If the Vacheron Constantin Metiers d’Art watches represent something approaching the most traditional and craft oriented space in watchmaking, Franck Muller’s #FR2NCK Muller Vanguard watch, made in collaboration with the Japanese streetwear brand #FR2, is way over on the other end of an impossibly wide spectrum. This is a Year of the Rabbit watch that #FR2 was seemingly destined to create, as it allows for the use of their signature image, a pair of rabbits engaged in an activity that wouldn’t make it safely into most PG-13 rated movies. 

This watch, of course, is meant to be somewhat confrontational. You just don’t expect to see rabbits so entwined on a luxury watch dial, and while it would be impossible for most to pull off in polite company (imagine explaining this watch to non-watch people) there’s something appealing about high contrast design. It seems to suit the tonneau shaped Vanguard case rather well, making something that is inherently old fashioned feel ultra contemporary. If the color palette (or lack thereof) didn’t succeed in that area, the liberal use of hashtags on the dial would. Forget explaining the rabbits caught in flagrante delicto, one wonders if our grandchildren will still be using hashtags decades from now. 


Luckily, if the Vacheron is too ostentatious and you’ve decided that the Franck Muller might be in poor taste, IWC has something that lands happily in the middle. For the second year in a row, they’ve created a limited edition with a burgundy dial to celebrate Lunar New Year. The IWC Portugieser Automatic 40 “Chinese New Year” edition is a more subtle, less hare focused watch, instead using a shade of red, the signature color of the Lunar New Year celebration, to commemorate the occasion. The rabbit does get a turn in the spotlight, however, when you flip the watch over. The gold plated, rabbit shaped rotor and a caseback engraving remind the owner of the watch’s origins.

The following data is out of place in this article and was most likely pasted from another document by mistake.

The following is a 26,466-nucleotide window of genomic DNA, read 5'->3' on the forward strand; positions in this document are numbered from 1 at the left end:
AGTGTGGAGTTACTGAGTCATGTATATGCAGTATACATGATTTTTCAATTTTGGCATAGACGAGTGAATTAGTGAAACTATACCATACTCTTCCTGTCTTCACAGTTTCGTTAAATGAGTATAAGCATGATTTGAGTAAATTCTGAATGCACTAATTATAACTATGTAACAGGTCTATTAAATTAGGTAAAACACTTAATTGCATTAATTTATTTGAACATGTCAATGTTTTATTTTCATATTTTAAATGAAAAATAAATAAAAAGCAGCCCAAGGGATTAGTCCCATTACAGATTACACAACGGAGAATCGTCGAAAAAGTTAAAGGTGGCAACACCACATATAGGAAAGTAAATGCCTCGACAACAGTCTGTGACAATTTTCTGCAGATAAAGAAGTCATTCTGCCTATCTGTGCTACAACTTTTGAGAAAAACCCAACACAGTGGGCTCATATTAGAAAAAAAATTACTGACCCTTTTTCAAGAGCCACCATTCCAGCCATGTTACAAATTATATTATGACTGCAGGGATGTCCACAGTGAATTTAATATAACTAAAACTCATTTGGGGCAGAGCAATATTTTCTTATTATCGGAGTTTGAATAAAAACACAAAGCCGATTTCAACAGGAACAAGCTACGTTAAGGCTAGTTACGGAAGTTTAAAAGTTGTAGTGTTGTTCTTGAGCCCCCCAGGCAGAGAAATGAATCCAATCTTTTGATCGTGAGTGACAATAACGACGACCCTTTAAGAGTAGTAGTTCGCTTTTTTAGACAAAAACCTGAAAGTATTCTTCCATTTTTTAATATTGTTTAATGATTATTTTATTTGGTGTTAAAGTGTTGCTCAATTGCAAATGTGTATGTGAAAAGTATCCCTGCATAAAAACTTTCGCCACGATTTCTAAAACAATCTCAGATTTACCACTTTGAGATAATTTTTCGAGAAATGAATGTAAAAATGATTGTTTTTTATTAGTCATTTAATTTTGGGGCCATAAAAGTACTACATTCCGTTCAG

This is just a small selection of Lunar New Year watches, so if you’re desperate to have a rabbit on your watch, dial side or otherwise, there’s no shortage of opportunities. But nothing that I’ve seen comes close to the wow factor of the Vacheron Metiers d’Art pieces, which frankly transcend the holiday and exist as small works of art that are meant to worn on the wrist. It’s somewhat rare that a watch truly rises to the level of fine art, so it’s always worth celebrating when a brand takes a swing like this. Vacheron Constantin

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Zach is a native of New Hampshire, and he has been interested in watches since the age of 13, when he walked into Macy’s and bought a gaudy, quartz, two-tone Citizen chronograph with his hard earned Bar Mitzvah money. It was lost in a move years ago, but he continues to hunt for a similar piece on eBay. Zach loves a wide variety of watches, but leans toward classic designs and proportions that have stood the test of time. He is currently obsessed with Grand Seiko.